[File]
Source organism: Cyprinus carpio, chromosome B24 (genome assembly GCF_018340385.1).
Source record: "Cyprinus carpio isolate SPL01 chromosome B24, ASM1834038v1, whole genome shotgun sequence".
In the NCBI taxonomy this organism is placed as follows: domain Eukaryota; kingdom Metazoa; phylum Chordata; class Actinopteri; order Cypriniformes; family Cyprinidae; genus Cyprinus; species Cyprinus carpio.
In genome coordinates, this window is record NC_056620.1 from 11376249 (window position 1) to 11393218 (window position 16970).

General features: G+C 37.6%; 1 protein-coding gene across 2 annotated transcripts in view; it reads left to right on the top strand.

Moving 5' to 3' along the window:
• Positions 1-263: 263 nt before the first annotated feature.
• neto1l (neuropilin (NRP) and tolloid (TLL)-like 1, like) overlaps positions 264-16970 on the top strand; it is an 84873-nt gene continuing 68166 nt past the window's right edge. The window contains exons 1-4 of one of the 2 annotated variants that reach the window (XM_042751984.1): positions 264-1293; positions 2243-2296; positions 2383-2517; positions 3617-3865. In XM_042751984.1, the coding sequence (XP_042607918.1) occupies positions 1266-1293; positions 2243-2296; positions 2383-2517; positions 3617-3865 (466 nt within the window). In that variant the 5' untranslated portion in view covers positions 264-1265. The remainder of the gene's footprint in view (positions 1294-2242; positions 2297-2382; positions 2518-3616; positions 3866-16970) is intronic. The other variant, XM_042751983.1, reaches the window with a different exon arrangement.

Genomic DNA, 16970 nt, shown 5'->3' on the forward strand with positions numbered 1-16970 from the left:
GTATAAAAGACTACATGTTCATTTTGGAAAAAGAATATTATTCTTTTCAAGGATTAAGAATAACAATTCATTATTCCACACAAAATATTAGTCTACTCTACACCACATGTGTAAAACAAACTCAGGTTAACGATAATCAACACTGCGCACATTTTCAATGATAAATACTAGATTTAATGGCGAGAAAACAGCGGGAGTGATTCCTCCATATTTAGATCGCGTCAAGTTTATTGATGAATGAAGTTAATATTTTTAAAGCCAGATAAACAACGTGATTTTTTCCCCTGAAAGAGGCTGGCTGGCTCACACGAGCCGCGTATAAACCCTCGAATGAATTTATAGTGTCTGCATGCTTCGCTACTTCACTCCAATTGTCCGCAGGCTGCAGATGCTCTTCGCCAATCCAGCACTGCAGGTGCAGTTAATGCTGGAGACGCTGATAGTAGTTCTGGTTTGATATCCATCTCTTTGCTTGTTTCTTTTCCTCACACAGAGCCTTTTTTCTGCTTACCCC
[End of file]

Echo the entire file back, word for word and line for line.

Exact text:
Source organism: Cyprinus carpio, chromosome B24 (genome assembly GCF_018340385.1).
Source record: "Cyprinus carpio isolate SPL01 chromosome B24, ASM1834038v1, whole genome shotgun sequence".
In the NCBI taxonomy this organism is placed as follows: domain Eukaryota; kingdom Metazoa; phylum Chordata; class Actinopteri; order Cypriniformes; family Cyprinidae; genus Cyprinus; species Cyprinus carpio.
In genome coordinates, this window is record NC_056620.1 from 11376249 (window position 1) to 11393218 (window position 16970).

General features: G+C 37.6%; 1 protein-coding gene across 2 annotated transcripts in view; it reads left to right on the top strand.

Moving 5' to 3' along the window:
• Positions 1-263: 263 nt before the first annotated feature.
• neto1l (neuropilin (NRP) and tolloid (TLL)-like 1, like) overlaps positions 264-16970 on the top strand; it is an 84873-nt gene continuing 68166 nt past the window's right edge. The window contains exons 1-4 of one of the 2 annotated variants that reach the window (XM_042751984.1): positions 264-1293; positions 2243-2296; positions 2383-2517; positions 3617-3865. In XM_042751984.1, the coding sequence (XP_042607918.1) occupies positions 1266-1293; positions 2243-2296; positions 2383-2517; positions 3617-3865 (466 nt within the window). In that variant the 5' untranslated portion in view covers positions 264-1265. The remainder of the gene's footprint in view (positions 1294-2242; positions 2297-2382; positions 2518-3616; positions 3866-16970) is intronic. The other variant, XM_042751983.1, reaches the window with a different exon arrangement.

Genomic DNA, 16970 nt, shown 5'->3' on the forward strand with positions numbered 1-16970 from the left:
GTATAAAAGACTACATGTTCATTTTGGAAAAAGAATATTATTCTTTTCAAGGATTAAGAATAACAATTCATTATTCCACACAAAATATTAGTCTACTCTACACCACATGTGTAAAACAAACTCAGGTTAACGATAATCAACACTGCGCACATTTTCAATGATAAATACTAGATTTAATGGCGAGAAAACAGCGGGAGTGATTCCTCCATATTTAGATCGCGTCAAGTTTATTGATGAATGAAGTTAATATTTTTAAAGCCAGATAAACAACGTGATTTTTTCCCCTGAAAGAGGCTGGCTGGCTCACACGAGCCGCGTATAAACCCTCGAATGAATTTATAGTGTCTGCATGCTTCGCTACTTCACTCCAATTGTCCGCAGGCTGCAGATGCTCTTCGCCAATCCAGCACTGCAGGTGCAGTTAATGCTGGAGACGCTGATAGTAGTTCTGGTTTGATATCCATCTCTTTGCTTGTTTCTTTTCCTCACACAGAGCCTTTTTTCTGCTTACCCC